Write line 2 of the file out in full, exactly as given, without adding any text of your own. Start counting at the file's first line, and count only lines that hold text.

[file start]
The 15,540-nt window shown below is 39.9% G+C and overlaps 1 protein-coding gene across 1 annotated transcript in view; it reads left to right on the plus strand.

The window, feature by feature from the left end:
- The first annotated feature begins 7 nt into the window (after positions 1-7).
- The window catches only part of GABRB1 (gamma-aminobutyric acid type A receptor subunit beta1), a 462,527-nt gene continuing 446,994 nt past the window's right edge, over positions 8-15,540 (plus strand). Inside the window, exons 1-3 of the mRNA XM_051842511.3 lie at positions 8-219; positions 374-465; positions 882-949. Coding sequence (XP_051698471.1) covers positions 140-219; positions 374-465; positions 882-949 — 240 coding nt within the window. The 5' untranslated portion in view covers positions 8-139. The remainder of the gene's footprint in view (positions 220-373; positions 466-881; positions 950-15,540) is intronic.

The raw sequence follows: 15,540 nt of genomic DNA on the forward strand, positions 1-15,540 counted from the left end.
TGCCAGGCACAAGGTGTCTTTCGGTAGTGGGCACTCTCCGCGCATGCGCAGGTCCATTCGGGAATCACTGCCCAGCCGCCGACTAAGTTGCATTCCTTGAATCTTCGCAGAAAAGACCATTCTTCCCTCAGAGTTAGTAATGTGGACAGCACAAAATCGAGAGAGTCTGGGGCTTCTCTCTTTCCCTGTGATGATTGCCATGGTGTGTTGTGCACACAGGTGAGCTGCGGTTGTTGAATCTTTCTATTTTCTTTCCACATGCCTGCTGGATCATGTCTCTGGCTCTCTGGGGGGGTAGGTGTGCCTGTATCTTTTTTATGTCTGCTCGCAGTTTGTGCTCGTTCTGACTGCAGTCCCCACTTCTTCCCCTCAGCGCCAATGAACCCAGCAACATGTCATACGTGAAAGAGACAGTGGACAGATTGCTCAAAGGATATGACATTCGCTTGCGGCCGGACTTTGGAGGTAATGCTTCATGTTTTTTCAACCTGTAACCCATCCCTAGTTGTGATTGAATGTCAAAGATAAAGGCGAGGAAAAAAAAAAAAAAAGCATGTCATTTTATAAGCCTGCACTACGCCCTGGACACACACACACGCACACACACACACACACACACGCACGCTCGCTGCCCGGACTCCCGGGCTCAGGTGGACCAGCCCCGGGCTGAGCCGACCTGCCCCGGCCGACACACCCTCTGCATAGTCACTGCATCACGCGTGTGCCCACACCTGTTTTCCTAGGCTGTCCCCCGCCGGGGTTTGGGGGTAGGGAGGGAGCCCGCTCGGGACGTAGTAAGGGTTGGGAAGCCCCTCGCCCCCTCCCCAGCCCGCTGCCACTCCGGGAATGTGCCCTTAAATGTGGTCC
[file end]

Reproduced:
The window, feature by feature from the left end: